A 5-step recipe for tuning the model steady state

Getting a steady state for your mizer model that agrees with observations is in principle a hard chicken and egg problem. I present the trick that makes it surprisingly easy, with a 5-step recipe. I’ll save tips on what to do when the recipe fails for later blog posts.

Gustav Delius true

What we want to do

In this blog post we will describe stage 2 of the process of building a mizer model. The stages are:

  1. Collect information about the important species in your ecosystem and how they are fished. This includes physiological parameters for the species as they might be found on fishbase, but also information about how abundant the species are and how they are being fished.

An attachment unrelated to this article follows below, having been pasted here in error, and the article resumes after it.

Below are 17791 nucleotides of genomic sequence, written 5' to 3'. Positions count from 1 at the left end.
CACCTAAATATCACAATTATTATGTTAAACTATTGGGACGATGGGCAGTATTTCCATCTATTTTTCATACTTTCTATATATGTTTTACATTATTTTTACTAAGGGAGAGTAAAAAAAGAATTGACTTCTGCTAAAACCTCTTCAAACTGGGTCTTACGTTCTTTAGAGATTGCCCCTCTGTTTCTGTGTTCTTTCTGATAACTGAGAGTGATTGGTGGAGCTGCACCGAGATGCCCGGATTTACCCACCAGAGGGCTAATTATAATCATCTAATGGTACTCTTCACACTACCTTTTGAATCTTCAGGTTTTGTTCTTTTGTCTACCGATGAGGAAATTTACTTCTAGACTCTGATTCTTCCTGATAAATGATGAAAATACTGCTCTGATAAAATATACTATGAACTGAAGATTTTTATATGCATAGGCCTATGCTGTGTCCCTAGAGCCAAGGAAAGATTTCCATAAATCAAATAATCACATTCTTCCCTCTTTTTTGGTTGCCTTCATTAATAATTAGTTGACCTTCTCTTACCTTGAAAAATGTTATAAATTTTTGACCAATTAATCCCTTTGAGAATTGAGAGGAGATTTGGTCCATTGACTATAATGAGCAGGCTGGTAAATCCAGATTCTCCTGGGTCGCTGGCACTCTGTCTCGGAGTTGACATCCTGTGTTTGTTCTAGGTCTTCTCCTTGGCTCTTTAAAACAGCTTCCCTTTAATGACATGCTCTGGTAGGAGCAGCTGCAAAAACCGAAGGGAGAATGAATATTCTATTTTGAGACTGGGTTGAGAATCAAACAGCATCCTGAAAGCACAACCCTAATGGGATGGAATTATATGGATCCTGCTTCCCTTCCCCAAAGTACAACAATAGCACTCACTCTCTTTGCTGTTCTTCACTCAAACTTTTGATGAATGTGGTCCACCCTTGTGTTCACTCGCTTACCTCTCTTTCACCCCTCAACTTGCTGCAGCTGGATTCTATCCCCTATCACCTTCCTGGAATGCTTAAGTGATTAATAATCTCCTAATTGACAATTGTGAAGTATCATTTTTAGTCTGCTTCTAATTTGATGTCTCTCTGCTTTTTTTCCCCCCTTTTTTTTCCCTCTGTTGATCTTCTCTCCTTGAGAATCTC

2. Create a mizer model that in its steady state reproduces the time-averaged observed state of your fish community. Of course your real system never is in a perfect steady state. It is continuously changing. There is much fluctuation from year to year. We will however assume that if we average observations over a number of years we obtain something that is close to the steady state. Without some such assumption it would be impossible for us to get started.

  3. Tune the model parameters further to also reproduce time-series observations that capture some of the system’s sensitivity to perturbations, like changes in fishing pressure.

This blog post is only about the second stage. We will present a 5 step recipe for that stage. When the recipe works, it will only take a couple of minutes! So I hope you will try the recipe for your own model. Of course in practice there are all kinds of things that can (and will) go wrong. So I hope this blog post will lead to some exchange of experiences with the recipe.